"Every minister of this Church shall make out and continue as far as practicable, a list of all families and adult persons within his cure, to remain for the use of his successor, to be continued by him and every future minister in the same parish."
I am sure that in many cases this positive and very important requirement is but partially complied with. I hear frequent complaints from Clergymen coming into our parishes of the faulty and unsatisfactory condition in which they find the Parish Register, and of the difficulty, or impossibly [sic], sometimes of knowing from the record who and where his people are. One great mistake, I think, is often made in beginning these records in some little book that is easily mislaid or lost, and then going on perhaps with a second, which in time goes the same road. All such trifling affairs should be scrupulously eschewed from the first, and a substantial, good-sized, well-bound book provided at the beginning of every Parish, intro which all its history and records should go, with a spirit of carefulness and punctuality equal to that of the most exact and methodical accountant in a bank or counting house. Such a book would last for generations and become in time an invaluable heritage to the Parish. (Proceedings, 1883, 33-35.)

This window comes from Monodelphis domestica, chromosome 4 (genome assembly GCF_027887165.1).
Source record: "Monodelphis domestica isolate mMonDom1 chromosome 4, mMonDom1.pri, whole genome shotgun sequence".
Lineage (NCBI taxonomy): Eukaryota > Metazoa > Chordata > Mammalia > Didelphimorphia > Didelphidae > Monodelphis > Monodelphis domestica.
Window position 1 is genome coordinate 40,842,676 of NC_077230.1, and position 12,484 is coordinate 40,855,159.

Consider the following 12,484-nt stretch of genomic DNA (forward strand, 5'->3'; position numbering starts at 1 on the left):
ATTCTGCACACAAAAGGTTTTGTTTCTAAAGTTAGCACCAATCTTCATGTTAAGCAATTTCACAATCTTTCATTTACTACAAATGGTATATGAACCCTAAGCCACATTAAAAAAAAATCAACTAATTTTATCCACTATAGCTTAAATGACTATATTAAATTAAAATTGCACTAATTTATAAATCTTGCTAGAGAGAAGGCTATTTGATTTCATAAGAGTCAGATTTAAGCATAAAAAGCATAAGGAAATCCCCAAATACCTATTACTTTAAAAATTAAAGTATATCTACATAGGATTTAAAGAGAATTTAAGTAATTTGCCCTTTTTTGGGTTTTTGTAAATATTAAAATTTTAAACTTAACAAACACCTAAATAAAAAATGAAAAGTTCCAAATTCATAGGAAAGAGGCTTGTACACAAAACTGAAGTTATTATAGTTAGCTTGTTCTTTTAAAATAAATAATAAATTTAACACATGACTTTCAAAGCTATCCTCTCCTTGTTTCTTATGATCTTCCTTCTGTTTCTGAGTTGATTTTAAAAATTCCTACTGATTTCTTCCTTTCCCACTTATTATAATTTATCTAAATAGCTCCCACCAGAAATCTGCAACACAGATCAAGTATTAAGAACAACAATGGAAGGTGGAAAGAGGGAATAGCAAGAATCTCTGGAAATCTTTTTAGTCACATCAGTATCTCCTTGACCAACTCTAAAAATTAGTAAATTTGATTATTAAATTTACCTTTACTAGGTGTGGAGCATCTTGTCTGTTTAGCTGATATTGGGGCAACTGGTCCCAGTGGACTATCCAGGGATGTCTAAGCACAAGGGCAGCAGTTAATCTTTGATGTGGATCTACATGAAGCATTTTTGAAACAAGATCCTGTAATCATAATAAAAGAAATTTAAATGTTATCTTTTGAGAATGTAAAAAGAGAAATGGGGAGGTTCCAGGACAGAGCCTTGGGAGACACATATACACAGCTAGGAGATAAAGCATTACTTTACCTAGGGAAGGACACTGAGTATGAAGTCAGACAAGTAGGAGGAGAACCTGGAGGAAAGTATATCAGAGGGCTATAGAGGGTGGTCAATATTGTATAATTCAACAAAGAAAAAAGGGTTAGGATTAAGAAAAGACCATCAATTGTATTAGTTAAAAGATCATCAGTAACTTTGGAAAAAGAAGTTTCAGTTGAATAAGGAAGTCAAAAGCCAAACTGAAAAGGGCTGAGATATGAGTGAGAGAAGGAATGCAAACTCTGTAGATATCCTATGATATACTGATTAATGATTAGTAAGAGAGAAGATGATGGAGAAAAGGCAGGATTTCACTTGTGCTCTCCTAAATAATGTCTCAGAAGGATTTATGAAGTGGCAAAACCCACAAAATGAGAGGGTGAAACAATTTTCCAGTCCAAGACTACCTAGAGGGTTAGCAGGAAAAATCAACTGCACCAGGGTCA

As we have seen, the official requirements of canon law were partially fulfilled by most presbyters. Each official act was recorded, but the problem was one of preserving that record, with maintaining the necessary continuity of each Parish and of each individual member. These were extremely important in the case of removal of the communicant from one parish to another, or the transfer of the presbyter to another cure; both were very probable in the mobile West. It may have been this strong appeal by the Bishop which resulted in the recopying of the early records of St. Mary's Church, Eugene, into a large (9 x 12") ledger which was maintained until 1913. Rev. Anderson, on retiring as rector of St. Mary's, did write a history of the parish into the ledger in April of 1883 (Terry Abraham, "Down in the valley, the Episcopal Church in Eugene, Oregon, St. Mary's Episcopal Church, 1859-1964." Historical Magazine of the Protestant Episcopal Church, 41(December 1972)366). Others, apparently were not so keen to follow the Bishop's suggestions and in 1886 he was again compelled to comment on records-keeping practices: